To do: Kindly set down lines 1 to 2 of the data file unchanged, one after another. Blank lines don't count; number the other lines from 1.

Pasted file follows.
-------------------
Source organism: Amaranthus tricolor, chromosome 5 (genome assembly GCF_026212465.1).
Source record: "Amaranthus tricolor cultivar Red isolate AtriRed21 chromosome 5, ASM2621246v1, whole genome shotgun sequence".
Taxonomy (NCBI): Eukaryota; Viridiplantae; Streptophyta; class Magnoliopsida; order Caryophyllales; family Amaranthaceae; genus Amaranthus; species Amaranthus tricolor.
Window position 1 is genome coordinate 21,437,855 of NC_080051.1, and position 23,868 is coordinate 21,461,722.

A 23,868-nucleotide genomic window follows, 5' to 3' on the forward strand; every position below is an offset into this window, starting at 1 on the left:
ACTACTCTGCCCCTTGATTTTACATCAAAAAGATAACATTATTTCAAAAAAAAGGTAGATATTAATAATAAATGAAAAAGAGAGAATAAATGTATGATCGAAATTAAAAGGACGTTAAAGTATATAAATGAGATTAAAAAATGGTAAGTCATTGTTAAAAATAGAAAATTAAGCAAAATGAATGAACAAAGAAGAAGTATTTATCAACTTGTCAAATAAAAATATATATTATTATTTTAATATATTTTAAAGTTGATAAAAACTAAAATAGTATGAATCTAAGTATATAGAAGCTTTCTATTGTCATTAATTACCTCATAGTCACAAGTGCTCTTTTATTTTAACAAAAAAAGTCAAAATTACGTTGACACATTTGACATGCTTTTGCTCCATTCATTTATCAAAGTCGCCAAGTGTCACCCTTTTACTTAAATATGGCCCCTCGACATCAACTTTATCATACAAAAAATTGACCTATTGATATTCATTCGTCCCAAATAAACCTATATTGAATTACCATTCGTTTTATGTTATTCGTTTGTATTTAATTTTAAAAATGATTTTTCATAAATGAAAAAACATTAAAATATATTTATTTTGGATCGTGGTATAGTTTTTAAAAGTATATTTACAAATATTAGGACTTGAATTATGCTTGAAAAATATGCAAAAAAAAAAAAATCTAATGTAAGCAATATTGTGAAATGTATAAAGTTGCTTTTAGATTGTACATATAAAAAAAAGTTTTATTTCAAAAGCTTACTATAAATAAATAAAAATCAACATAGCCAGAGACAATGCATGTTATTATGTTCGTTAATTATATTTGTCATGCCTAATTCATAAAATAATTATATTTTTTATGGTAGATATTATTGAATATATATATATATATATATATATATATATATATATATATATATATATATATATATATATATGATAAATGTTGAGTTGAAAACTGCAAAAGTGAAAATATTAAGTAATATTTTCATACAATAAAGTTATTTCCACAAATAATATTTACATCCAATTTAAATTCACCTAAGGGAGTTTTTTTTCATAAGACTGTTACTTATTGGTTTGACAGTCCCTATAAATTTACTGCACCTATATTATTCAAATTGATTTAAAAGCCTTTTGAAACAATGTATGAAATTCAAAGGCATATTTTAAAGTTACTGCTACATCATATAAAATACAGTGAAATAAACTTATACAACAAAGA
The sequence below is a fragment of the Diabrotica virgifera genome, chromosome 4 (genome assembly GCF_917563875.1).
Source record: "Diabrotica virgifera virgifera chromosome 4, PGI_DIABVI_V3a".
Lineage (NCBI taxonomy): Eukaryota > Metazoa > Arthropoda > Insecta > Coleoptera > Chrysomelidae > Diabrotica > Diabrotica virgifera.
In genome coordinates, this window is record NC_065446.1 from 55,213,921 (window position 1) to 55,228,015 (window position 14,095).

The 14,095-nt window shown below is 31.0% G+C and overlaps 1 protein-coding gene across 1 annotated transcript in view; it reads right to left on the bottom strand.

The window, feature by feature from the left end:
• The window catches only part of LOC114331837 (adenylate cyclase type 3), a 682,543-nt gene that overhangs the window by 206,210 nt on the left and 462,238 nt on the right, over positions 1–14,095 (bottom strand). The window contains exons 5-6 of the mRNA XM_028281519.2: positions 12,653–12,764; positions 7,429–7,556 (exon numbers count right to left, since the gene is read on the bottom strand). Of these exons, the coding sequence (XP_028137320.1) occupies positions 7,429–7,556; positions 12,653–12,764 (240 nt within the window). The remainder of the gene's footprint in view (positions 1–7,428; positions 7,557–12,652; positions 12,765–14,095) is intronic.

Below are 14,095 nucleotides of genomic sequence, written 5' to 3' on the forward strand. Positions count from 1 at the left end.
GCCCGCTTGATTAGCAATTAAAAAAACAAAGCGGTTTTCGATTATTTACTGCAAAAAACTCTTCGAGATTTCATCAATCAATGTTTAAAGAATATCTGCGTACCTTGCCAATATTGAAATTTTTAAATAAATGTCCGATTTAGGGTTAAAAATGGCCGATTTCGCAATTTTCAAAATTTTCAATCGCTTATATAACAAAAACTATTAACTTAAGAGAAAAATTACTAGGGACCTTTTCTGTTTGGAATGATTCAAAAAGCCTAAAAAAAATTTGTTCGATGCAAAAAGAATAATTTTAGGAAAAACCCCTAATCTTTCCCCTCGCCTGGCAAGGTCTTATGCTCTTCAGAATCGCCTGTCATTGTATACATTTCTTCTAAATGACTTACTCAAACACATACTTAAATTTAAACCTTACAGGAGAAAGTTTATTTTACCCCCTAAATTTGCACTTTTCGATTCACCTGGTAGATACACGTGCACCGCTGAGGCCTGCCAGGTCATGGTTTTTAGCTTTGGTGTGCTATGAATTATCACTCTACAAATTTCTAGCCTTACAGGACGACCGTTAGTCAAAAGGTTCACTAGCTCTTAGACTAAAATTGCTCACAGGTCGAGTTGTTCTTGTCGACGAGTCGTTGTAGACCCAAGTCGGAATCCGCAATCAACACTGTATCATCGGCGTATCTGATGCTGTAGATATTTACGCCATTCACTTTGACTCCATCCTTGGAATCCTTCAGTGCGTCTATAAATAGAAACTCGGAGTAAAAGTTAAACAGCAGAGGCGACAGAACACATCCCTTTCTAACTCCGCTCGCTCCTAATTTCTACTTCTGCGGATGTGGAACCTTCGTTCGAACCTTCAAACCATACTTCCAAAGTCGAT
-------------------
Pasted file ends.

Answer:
Source organism: Amaranthus tricolor, chromosome 5 (genome assembly GCF_026212465.1).
Source record: "Amaranthus tricolor cultivar Red isolate AtriRed21 chromosome 5, ASM2621246v1, whole genome shotgun sequence".